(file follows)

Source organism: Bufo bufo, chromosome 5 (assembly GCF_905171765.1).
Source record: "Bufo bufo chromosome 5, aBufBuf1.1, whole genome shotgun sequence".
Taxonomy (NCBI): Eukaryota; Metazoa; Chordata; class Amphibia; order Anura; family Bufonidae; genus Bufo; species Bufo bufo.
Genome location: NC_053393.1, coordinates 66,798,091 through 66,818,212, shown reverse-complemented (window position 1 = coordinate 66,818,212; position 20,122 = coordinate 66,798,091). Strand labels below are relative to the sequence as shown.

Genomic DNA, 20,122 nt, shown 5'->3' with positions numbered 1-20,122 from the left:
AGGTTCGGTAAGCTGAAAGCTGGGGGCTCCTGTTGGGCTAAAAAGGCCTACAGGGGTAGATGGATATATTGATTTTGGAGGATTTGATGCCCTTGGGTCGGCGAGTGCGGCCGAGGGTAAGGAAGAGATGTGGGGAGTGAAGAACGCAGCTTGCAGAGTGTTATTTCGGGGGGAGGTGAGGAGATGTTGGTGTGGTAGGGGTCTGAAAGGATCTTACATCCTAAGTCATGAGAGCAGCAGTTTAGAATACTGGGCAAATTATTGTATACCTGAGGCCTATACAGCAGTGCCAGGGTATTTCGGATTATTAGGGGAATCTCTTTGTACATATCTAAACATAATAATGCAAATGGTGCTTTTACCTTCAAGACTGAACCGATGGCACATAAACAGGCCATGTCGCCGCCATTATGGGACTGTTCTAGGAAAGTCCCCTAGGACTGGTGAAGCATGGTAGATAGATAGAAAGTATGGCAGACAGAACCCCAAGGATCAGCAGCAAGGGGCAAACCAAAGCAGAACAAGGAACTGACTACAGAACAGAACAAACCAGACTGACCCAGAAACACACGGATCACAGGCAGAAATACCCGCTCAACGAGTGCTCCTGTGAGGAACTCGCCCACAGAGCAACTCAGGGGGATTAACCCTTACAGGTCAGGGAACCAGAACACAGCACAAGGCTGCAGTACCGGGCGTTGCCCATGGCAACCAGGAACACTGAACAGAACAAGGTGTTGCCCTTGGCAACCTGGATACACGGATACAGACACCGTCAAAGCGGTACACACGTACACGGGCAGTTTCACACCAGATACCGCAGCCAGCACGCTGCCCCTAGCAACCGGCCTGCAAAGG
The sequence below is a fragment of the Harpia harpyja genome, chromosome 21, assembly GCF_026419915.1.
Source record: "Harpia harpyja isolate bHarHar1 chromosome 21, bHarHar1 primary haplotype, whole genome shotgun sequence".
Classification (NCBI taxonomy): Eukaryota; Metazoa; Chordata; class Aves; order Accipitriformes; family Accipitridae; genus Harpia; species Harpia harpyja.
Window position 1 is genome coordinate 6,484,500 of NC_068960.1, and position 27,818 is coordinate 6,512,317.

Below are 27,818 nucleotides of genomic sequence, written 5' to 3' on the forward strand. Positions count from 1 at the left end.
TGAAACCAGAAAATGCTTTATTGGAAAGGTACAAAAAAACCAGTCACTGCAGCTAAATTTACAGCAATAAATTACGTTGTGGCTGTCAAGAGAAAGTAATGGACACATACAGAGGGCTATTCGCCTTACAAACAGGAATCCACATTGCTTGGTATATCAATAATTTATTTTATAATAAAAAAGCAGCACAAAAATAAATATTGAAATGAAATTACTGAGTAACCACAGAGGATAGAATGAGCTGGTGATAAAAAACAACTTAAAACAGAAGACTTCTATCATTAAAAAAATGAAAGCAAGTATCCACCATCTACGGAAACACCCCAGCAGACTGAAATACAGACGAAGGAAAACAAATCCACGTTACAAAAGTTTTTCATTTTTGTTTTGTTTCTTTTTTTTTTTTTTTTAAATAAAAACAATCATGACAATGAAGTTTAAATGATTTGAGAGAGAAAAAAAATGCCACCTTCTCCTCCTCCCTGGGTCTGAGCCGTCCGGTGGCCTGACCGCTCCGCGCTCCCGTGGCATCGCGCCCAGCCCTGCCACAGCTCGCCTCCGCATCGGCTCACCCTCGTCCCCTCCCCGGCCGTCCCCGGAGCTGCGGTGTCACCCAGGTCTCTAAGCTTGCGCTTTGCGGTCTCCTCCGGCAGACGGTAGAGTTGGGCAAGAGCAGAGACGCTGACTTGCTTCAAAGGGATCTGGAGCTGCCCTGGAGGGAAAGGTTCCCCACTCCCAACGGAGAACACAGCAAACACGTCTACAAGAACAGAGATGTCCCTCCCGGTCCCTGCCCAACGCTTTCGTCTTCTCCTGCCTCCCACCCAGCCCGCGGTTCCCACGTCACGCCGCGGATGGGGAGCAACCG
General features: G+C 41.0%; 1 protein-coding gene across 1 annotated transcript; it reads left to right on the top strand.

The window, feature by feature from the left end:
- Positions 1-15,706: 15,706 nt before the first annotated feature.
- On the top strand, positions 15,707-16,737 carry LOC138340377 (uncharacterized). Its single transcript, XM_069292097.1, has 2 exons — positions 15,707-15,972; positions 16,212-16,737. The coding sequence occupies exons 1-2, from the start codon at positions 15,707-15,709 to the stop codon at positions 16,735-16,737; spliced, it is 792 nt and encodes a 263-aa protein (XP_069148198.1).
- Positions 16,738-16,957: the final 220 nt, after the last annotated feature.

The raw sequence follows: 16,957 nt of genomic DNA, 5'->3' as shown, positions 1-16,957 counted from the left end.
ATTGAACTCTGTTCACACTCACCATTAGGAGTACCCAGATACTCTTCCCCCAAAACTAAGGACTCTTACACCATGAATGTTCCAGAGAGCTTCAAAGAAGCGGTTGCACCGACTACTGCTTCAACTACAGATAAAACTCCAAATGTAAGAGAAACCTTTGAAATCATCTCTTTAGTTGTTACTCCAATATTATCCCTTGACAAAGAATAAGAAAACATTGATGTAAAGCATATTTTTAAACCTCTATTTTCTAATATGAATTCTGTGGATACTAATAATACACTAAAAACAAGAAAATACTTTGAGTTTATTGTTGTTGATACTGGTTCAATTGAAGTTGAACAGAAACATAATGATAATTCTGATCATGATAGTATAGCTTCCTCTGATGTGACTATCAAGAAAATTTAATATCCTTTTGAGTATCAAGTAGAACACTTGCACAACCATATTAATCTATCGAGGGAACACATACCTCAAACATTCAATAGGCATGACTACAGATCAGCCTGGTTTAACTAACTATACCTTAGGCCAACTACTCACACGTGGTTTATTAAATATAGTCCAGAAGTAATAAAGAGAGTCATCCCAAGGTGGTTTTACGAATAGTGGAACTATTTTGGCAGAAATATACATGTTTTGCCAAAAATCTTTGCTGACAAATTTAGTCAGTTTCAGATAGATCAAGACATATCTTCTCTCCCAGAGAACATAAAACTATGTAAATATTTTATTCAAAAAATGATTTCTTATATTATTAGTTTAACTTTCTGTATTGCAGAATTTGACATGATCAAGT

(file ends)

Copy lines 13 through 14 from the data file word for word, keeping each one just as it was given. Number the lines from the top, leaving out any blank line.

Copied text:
General features: G+C 41.0%; 1 protein-coding gene across 1 annotated transcript; it reads left to right on the top strand.

The window, feature by feature from the left end: